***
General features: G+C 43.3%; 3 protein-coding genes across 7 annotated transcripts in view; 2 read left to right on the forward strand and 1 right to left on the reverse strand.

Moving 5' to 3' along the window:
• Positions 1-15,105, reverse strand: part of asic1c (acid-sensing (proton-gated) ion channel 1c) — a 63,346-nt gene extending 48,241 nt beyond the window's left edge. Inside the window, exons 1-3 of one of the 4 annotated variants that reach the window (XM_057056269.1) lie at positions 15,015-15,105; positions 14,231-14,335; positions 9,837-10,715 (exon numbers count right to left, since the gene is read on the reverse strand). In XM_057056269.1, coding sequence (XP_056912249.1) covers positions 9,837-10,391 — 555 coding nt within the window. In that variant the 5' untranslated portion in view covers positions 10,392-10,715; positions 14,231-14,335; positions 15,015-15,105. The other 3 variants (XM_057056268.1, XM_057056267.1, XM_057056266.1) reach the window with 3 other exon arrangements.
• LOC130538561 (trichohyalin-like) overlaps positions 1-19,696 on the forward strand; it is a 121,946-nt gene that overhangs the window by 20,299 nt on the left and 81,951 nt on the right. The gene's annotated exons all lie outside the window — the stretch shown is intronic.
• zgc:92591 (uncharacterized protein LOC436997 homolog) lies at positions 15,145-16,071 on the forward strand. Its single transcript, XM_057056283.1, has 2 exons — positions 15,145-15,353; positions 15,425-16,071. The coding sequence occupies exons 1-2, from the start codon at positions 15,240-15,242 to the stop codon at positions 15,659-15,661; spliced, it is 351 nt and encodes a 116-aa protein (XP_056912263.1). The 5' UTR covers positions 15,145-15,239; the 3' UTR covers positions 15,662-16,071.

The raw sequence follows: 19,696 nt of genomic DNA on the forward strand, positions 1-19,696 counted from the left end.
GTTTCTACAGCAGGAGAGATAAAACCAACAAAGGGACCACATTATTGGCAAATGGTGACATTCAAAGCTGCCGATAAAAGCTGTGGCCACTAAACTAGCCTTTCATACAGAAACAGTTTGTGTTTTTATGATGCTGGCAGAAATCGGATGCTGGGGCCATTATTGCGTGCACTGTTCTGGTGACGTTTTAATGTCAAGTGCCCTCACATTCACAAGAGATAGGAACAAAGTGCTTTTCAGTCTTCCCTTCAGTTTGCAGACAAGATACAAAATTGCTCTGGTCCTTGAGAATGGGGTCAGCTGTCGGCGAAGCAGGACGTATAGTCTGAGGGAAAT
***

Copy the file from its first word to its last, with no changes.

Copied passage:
General features: G+C 43.3%; 3 protein-coding genes across 7 annotated transcripts in view; 2 read left to right on the forward strand and 1 right to left on the reverse strand.

Moving 5' to 3' along the window:
• Positions 1-15,105, reverse strand: part of asic1c (acid-sensing (proton-gated) ion channel 1c) — a 63,346-nt gene extending 48,241 nt beyond the window's left edge. Inside the window, exons 1-3 of one of the 4 annotated variants that reach the window (XM_057056269.1) lie at positions 15,015-15,105; positions 14,231-14,335; positions 9,837-10,715 (exon numbers count right to left, since the gene is read on the reverse strand). In XM_057056269.1, coding sequence (XP_056912249.1) covers positions 9,837-10,391 — 555 coding nt within the window. In that variant the 5' untranslated portion in view covers positions 10,392-10,715; positions 14,231-14,335; positions 15,015-15,105. The other 3 variants (XM_057056268.1, XM_057056267.1, XM_057056266.1) reach the window with 3 other exon arrangements.
• LOC130538561 (trichohyalin-like) overlaps positions 1-19,696 on the forward strand; it is a 121,946-nt gene that overhangs the window by 20,299 nt on the left and 81,951 nt on the right. The gene's annotated exons all lie outside the window — the stretch shown is intronic.
• zgc:92591 (uncharacterized protein LOC436997 homolog) lies at positions 15,145-16,071 on the forward strand. Its single transcript, XM_057056283.1, has 2 exons — positions 15,145-15,353; positions 15,425-16,071. The coding sequence occupies exons 1-2, from the start codon at positions 15,240-15,242 to the stop codon at positions 15,659-15,661; spliced, it is 351 nt and encodes a 116-aa protein (XP_056912263.1). The 5' UTR covers positions 15,145-15,239; the 3' UTR covers positions 15,662-16,071.

The raw sequence follows: 19,696 nt of genomic DNA on the forward strand, positions 1-19,696 counted from the left end.
GTTTCTACAGCAGGAGAGATAAAACCAACAAAGGGACCACATTATTGGCAAATGGTGACATTCAAAGCTGCCGATAAAAGCTGTGGCCACTAAACTAGCCTTTCATACAGAAACAGTTTGTGTTTTTATGATGCTGGCAGAAATCGGATGCTGGGGCCATTATTGCGTGCACTGTTCTGGTGACGTTTTAATGTCAAGTGCCCTCACATTCACAAGAGATAGGAACAAAGTGCTTTTCAGTCTTCCCTTCAGTTTGCAGACAAGATACAAAATTGCTCTGGTCCTTGAGAATGGGGTCAGCTGTCGGCGAAGCAGGACGTATAGTCTGAGGGAAAT